Regulated sports betting no longer a reality in Alabama for 2024

Alabama Sports Betting Dead
Image: Jamie Lamor Thompson / Shutterstock

Alabama residents and visitors will have to wait until next year for sports betting to be reconsidered.

House Bill 151 and House Bill 152 were approved by a 72-29 vote on Tuesday by the Alabama House of Representatives as amended measures that excluded the authorization of sports betting and table games. In February, the two measures were heard by the state’s Economic Development Committee with sports betting and non-tribal retail casino language included. A month later, the Senate removed the language.

The Senate version provided the Poarch Band of Creek Indians, Alabama’s only federally recognized tribe, with exclusive rights to operate retail casino gambling across the state.

HB 151 and HB 152 are now moving forward as bills that support a state lottery and up to seven licensed slots parlors in the Heart of Dixie with oversight provided by the Alabama Gaming Commission. Under the measures, revenue is allocated toward education.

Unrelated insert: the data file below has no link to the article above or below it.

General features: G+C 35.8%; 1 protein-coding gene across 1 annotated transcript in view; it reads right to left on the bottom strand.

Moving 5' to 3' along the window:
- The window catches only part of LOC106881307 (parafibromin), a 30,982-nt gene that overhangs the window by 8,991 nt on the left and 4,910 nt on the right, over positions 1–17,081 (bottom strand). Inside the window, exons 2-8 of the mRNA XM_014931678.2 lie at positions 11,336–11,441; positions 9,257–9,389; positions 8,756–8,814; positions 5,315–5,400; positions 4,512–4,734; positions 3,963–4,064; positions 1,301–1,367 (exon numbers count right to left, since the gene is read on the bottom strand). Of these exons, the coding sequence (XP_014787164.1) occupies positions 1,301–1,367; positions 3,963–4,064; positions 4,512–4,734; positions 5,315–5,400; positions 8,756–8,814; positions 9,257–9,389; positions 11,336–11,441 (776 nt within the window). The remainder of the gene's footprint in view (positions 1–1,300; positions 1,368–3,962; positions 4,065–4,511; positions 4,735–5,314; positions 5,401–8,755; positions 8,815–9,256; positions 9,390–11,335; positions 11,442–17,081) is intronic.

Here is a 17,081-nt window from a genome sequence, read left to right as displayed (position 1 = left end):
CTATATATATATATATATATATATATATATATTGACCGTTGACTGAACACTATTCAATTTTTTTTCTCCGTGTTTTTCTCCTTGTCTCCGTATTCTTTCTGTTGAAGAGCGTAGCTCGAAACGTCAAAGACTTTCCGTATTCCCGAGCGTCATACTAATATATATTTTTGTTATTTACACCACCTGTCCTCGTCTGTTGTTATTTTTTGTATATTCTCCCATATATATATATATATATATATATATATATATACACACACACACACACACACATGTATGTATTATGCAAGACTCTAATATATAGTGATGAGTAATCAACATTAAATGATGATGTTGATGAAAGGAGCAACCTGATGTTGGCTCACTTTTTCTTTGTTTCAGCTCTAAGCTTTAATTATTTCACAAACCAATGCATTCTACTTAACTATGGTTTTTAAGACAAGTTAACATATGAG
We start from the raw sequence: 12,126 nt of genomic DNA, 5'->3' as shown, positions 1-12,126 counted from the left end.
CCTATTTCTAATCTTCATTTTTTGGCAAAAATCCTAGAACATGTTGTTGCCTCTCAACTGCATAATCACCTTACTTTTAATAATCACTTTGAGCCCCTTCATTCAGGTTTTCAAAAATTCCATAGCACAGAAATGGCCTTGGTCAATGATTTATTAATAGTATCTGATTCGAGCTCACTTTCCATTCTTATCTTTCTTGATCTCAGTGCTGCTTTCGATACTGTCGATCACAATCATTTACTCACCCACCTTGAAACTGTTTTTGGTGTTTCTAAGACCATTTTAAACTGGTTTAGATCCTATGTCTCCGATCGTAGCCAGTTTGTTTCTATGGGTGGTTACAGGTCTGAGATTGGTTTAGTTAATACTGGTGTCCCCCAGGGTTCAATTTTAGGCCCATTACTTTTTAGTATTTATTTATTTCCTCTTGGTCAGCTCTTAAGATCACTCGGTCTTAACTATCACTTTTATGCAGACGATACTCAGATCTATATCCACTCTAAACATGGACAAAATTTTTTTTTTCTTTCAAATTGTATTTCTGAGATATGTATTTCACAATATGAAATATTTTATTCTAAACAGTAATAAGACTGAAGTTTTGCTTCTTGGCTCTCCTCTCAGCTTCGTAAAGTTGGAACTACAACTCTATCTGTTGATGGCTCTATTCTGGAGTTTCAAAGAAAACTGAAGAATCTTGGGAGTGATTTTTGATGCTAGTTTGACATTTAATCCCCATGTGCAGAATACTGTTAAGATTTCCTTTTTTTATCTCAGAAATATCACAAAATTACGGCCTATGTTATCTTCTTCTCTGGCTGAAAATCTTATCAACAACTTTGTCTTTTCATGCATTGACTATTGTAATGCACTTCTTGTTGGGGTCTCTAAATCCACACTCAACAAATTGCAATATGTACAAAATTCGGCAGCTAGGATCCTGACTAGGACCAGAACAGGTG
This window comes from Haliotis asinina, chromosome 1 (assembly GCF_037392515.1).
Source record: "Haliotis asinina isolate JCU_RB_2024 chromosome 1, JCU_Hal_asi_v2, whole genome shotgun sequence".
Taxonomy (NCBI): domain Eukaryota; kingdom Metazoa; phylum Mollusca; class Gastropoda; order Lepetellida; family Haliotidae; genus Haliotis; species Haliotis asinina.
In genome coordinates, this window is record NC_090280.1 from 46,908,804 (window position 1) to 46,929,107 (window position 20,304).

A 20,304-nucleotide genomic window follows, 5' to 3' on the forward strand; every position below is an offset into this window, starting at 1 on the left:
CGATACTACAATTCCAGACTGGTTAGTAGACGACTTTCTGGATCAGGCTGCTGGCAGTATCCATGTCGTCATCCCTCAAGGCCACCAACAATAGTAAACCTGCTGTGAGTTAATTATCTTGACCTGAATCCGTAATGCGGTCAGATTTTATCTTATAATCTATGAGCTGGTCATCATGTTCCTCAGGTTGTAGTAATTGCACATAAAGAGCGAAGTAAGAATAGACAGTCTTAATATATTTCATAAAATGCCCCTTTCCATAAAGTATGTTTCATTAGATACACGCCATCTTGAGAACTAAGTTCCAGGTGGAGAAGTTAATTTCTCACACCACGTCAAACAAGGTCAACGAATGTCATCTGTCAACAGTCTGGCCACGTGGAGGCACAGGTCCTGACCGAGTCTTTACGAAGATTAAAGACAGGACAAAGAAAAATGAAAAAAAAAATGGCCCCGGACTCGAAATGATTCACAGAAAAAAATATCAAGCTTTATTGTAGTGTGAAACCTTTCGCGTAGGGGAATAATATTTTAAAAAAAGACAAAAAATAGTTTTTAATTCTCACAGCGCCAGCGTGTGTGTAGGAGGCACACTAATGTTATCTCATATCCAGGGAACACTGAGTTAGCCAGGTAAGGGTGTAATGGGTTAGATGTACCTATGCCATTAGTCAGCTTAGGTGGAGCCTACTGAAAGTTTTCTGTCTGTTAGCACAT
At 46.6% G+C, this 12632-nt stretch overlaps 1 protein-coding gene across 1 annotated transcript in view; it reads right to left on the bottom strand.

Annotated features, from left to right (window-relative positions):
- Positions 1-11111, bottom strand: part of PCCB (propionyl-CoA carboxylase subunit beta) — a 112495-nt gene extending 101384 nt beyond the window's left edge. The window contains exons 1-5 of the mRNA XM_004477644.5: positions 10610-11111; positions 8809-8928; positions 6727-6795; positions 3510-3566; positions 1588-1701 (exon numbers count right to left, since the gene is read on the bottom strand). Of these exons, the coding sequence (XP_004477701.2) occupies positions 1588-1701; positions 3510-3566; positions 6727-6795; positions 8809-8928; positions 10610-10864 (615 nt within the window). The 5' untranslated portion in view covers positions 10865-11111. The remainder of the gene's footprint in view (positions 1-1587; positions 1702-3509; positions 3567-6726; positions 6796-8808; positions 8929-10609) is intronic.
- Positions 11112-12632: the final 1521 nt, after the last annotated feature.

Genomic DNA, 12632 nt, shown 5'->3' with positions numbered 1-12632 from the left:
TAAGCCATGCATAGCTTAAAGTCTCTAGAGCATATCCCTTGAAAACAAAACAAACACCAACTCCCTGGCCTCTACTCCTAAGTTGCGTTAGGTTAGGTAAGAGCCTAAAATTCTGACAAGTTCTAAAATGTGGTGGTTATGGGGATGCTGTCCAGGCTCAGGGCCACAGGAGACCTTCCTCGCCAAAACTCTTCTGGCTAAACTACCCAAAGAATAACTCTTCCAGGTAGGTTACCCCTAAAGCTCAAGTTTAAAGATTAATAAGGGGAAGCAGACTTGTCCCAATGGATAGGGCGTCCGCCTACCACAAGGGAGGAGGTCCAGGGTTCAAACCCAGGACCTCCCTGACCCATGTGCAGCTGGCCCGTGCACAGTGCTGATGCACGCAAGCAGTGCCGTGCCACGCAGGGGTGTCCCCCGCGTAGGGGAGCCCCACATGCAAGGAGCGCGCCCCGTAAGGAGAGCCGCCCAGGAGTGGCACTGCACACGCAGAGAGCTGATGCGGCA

The two amended measures face an uphill battle to be signed into law in 2024 following a Senate test vote earlier this week, according to the Associated Press. The vote was one short of the 21 votes required for approval. A conference committee has also proposed a gaming compact to be negotiated between Gov. Kay Ivey and the Poarch Band of Creek Indians as Senate members continue to discuss the bills this legislative session.

“The bills are carried over, so the legislation is still available to us to continue to debate it,” Senate President Pro Tempore Greg Reed told reporters this week.

Missed opportunity in Alabama

The new iterations of HB 151 and HB 152 follow House members voting in April to non-concur with amended versions of the measures, which included a lottery, historical horse racing, and parimutuel wagering. The bills required a constitutional amendment to be authorized with revenue split three ways to support education, expenses, and infrastructure.

Alabama projected a state lottery could generate between $305 million to $379 million in net revenue annually with parimutuel wagering bringing in roughly $132 million per year.

Versions of HB 151 and 152 that included sports betting proposed revenue to be taxed at a 17% rate with proceeds deposited into a gaming trust fund that supports law enforcement and mental health care. Now, lawmakers and sports fans in Alabama will have to wait until a new legislative session to potentially find a new stream of revenue and entertainment.